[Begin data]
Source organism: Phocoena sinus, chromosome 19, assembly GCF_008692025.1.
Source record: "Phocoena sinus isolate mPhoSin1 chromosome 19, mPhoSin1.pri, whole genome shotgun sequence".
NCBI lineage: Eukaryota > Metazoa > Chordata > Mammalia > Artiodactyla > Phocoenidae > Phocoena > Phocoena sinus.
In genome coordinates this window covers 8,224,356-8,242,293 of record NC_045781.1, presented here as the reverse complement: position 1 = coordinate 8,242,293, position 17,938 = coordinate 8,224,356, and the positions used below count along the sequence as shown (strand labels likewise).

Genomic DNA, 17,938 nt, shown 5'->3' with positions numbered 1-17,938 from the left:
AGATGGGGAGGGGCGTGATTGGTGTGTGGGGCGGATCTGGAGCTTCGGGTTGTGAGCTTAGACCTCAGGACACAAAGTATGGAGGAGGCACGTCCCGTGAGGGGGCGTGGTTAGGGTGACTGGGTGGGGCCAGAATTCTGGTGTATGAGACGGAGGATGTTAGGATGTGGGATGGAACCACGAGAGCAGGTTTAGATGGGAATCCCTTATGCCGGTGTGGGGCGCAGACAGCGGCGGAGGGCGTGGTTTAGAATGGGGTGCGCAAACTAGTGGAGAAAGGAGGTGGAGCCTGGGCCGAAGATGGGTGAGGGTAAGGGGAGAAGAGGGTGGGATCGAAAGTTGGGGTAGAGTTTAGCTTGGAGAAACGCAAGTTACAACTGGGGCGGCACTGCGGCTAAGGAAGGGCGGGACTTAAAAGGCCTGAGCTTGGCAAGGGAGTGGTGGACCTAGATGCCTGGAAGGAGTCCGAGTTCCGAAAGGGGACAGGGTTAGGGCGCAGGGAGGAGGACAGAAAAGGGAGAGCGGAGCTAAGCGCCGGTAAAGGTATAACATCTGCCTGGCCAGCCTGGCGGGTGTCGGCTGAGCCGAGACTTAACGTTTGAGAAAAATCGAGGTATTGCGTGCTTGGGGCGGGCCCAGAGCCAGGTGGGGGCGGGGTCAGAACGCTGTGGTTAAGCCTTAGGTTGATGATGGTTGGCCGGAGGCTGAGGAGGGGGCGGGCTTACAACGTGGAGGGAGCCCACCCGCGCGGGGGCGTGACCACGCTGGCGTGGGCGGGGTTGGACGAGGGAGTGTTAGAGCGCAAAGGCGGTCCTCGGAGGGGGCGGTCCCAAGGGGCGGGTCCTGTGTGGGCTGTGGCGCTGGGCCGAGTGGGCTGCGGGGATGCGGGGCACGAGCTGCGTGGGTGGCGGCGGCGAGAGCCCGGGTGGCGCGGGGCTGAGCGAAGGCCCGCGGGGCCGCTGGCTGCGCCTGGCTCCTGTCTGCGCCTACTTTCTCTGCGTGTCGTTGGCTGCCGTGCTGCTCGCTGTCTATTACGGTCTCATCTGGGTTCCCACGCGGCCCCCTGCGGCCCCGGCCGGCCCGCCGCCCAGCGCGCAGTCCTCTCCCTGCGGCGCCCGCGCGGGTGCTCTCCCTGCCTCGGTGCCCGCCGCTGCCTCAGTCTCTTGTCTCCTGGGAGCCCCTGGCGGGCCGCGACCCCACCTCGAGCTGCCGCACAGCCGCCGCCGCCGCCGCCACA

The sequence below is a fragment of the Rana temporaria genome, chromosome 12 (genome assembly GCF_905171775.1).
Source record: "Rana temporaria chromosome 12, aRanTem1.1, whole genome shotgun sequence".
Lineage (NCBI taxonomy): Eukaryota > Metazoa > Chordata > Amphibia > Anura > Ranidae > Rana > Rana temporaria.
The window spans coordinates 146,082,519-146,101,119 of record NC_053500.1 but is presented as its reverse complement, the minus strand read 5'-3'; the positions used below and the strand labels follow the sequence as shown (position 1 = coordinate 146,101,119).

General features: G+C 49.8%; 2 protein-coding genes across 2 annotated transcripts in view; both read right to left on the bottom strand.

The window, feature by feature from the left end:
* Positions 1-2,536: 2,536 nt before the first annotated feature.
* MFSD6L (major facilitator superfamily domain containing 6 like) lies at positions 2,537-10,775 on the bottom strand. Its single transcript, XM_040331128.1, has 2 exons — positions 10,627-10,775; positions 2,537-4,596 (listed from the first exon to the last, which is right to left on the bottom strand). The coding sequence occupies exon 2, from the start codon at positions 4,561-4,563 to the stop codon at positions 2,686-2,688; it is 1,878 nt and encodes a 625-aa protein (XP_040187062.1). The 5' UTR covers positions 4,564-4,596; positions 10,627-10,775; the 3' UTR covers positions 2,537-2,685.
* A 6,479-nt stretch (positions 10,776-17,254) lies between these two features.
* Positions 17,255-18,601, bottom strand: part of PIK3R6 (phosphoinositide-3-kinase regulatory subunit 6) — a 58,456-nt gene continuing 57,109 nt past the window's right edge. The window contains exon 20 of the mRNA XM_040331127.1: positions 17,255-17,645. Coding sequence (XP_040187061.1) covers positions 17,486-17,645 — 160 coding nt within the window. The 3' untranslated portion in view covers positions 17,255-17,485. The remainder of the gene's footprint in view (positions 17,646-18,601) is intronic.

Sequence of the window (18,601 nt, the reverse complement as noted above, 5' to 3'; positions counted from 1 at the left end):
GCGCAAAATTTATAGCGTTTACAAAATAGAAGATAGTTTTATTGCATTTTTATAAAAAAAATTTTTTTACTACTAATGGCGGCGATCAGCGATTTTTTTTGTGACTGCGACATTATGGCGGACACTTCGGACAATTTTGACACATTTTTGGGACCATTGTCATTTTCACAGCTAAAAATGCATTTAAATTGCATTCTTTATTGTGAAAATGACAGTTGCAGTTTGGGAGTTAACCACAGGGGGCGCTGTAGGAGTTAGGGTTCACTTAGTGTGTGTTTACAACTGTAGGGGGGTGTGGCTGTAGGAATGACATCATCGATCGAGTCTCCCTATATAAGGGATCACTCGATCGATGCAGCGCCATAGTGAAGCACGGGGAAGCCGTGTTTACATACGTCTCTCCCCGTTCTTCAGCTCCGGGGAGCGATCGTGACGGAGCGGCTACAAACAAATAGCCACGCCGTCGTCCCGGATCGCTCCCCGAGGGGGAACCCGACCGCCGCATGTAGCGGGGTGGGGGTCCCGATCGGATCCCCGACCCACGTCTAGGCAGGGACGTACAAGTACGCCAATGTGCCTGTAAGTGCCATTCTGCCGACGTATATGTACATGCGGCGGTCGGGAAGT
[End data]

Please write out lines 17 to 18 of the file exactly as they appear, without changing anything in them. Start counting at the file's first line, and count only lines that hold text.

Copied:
Sequence of the window (18,601 nt, the reverse complement as noted above, 5' to 3'; positions counted from 1 at the left end):
GCGCAAAATTTATAGCGTTTACAAAATAGAAGATAGTTTTATTGCATTTTTATAAAAAAAATTTTTTTACTACTAATGGCGGCGATCAGCGATTTTTTTTGTGACTGCGACATTATGGCGGACACTTCGGACAATTTTGACACATTTTTGGGACCATTGTCATTTTCACAGCTAAAAATGCATTTAAATTGCATTCTTTATTGTGAAAATGACAGTTGCAGTTTGGGAGTTAACCACAGGGGGCGCTGTAGGAGTTAGGGTTCACTTAGTGTGTGTTTACAACTGTAGGGGGGTGTGGCTGTAGGAATGACATCATCGATCGAGTCTCCCTATATAAGGGATCACTCGATCGATGCAGCGCCATAGTGAAGCACGGGGAAGCCGTGTTTACATACGTCTCTCCCCGTTCTTCAGCTCCGGGGAGCGATCGTGACGGAGCGGCTACAAACAAATAGCCACGCCGTCGTCCCGGATCGCTCCCCGAGGGGGAACCCGACCGCCGCATGTAGCGGGGTGGGGGTCCCGATCGGATCCCCGACCCACGTCTAGGCAGGGACGTACAAGTACGCCAATGTGCCTGTAAGTGCCATTCTGCCGACGTATATGTACATGCGGCGGTCGGGAAGT